As above, these are perfect for Bullet Journals, and fit in perfectly with the philosophy of modifying and customising your journal to be exactly what you need.
And if you're not bored with special offers yet, the Pentel Sliccies pen bodies and their super-smooth gel refills are also at a special price at the time of writing.
While most of these pens are low-cost plastic bodies, using their own range of refills, the Zebra Sharbo-X is an exception. It's supplied as an empty body to add the refills you want, like other customisable pens, but they have strong metal barrels, and use standard D1 refills, so while there aren't as many colours to choose from, there are lots of other brands of refill that will fit. And while one of their functions has to be a pencil (it uses a different connector to the pen refills) they offer them in 0.3mm, 0.5mm and 0.7mm, making them ideal for people who prefer thinner or thicker lead.
That is the question. We think they're great tools, and if you need more than one pen, maybe you actually don't need more than one pen after all, which simplifies what you have to carry and use.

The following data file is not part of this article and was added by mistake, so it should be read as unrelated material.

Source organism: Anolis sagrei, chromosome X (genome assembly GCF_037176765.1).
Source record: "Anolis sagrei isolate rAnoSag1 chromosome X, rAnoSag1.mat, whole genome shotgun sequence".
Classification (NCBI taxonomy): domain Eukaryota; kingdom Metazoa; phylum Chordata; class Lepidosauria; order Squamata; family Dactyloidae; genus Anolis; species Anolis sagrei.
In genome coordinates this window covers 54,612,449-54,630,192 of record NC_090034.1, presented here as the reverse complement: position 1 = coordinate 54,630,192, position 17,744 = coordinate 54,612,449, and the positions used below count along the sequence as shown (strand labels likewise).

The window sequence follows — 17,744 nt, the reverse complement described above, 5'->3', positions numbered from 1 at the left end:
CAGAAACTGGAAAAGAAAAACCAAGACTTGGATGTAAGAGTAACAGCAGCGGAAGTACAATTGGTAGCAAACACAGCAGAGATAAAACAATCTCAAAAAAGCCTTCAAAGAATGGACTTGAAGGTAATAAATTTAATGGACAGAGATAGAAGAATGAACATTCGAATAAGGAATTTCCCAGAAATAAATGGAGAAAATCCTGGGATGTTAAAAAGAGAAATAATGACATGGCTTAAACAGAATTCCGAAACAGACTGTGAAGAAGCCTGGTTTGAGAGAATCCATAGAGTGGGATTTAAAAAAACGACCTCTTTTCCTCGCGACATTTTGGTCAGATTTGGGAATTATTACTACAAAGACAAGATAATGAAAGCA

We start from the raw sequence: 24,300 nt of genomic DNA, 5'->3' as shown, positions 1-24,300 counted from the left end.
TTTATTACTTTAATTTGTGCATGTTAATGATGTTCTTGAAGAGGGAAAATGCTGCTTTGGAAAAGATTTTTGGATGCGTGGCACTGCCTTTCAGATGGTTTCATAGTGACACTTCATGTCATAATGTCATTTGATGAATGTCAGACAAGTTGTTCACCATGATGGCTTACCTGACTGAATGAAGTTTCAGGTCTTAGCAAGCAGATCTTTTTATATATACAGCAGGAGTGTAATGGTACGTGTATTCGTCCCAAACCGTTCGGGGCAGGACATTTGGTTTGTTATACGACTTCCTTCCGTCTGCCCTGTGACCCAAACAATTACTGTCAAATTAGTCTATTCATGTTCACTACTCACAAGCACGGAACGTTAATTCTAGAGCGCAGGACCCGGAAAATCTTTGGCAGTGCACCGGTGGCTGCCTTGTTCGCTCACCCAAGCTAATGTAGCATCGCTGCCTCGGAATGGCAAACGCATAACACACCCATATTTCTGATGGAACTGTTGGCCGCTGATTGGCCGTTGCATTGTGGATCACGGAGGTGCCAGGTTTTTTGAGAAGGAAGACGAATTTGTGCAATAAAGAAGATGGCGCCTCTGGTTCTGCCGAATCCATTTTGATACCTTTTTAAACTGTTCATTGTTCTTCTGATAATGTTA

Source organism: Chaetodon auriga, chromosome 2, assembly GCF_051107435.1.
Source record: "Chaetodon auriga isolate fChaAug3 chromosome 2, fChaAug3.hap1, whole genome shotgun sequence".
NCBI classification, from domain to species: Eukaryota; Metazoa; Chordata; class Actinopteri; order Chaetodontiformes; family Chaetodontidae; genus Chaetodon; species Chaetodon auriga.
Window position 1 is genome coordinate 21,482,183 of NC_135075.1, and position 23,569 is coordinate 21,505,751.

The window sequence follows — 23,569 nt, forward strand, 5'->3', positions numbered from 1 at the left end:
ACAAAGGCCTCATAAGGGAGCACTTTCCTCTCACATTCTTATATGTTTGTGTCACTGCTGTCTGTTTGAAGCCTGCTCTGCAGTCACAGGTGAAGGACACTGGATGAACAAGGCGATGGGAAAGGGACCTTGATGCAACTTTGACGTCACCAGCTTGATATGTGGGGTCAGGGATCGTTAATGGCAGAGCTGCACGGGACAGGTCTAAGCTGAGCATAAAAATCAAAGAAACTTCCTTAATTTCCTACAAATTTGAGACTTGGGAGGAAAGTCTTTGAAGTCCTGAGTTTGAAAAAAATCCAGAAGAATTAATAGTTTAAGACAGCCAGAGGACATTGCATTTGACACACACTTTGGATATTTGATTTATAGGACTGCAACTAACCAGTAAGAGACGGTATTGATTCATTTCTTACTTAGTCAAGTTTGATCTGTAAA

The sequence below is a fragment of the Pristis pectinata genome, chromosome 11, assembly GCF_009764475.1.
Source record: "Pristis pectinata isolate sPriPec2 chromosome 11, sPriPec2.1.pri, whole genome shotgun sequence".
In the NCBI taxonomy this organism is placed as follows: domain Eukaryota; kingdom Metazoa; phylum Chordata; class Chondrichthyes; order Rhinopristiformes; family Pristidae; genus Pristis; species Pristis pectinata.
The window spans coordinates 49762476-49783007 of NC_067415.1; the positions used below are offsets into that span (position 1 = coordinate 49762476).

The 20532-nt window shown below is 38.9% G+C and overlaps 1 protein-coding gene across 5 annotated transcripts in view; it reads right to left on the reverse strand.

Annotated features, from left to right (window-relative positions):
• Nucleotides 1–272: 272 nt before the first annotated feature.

So why might you not want to use a multipen? Well, as we mentioned above, if you use pencil a lot, a separate mechanical pencil may be better, as they usually have bigger mechanisms, more space for spare leads, and erasers. If you want a refill to last a long time, the smaller refills used in most multipens may mean too much changing for you. And maybe a pen where you have to choose which tip you want to use just seems like too much complexity for something you might need to use before you've finished your first coffee!
For all sorts of other purposes, though, multipens are the most flexible option, and you can have all the mark-making you need for your day in one nice quality pen.
1 February 2019